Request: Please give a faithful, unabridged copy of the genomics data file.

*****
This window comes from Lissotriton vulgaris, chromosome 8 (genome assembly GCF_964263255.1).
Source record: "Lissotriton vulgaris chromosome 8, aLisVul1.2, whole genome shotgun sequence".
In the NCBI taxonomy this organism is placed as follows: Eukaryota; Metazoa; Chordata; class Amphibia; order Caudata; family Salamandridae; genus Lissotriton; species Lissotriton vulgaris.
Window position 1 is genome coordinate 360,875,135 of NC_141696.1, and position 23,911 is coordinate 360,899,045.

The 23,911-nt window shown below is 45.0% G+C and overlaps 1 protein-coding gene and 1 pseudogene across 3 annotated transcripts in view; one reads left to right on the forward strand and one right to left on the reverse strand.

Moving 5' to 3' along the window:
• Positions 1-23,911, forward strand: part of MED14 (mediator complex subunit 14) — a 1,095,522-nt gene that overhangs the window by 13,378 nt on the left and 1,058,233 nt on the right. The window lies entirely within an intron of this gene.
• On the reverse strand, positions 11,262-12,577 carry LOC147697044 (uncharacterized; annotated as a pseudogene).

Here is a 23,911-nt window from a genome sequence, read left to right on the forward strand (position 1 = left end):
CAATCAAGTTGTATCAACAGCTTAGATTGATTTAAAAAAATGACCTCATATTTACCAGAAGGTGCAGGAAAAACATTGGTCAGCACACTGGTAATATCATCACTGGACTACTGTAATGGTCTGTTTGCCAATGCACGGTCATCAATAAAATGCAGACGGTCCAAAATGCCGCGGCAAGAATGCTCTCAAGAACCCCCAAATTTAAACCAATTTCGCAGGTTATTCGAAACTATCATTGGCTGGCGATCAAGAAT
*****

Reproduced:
This window comes from Lissotriton vulgaris, chromosome 8 (genome assembly GCF_964263255.1).
Source record: "Lissotriton vulgaris chromosome 8, aLisVul1.2, whole genome shotgun sequence".
In the NCBI taxonomy this organism is placed as follows: Eukaryota; Metazoa; Chordata; class Amphibia; order Caudata; family Salamandridae; genus Lissotriton; species Lissotriton vulgaris.
Window position 1 is genome coordinate 360,875,135 of NC_141696.1, and position 23,911 is coordinate 360,899,045.

The 23,911-nt window shown below is 45.0% G+C and overlaps 1 protein-coding gene and 1 pseudogene across 3 annotated transcripts in view; one reads left to right on the forward strand and one right to left on the reverse strand.

Moving 5' to 3' along the window:
• Positions 1-23,911, forward strand: part of MED14 (mediator complex subunit 14) — a 1,095,522-nt gene that overhangs the window by 13,378 nt on the left and 1,058,233 nt on the right. The window lies entirely within an intron of this gene.
• On the reverse strand, positions 11,262-12,577 carry LOC147697044 (uncharacterized; annotated as a pseudogene).

Here is a 23,911-nt window from a genome sequence, read left to right on the forward strand (position 1 = left end):
CAATCAAGTTGTATCAACAGCTTAGATTGATTTAAAAAAATGACCTCATATTTACCAGAAGGTGCAGGAAAAACATTGGTCAGCACACTGGTAATATCATCACTGGACTACTGTAATGGTCTGTTTGCCAATGCACGGTCATCAATAAAATGCAGACGGTCCAAAATGCCGCGGCAAGAATGCTCTCAAGAACCCCCAAATTTAAACCAATTTCGCAGGTTATTCGAAACTATCATTGGCTGGCGATCAAGAAT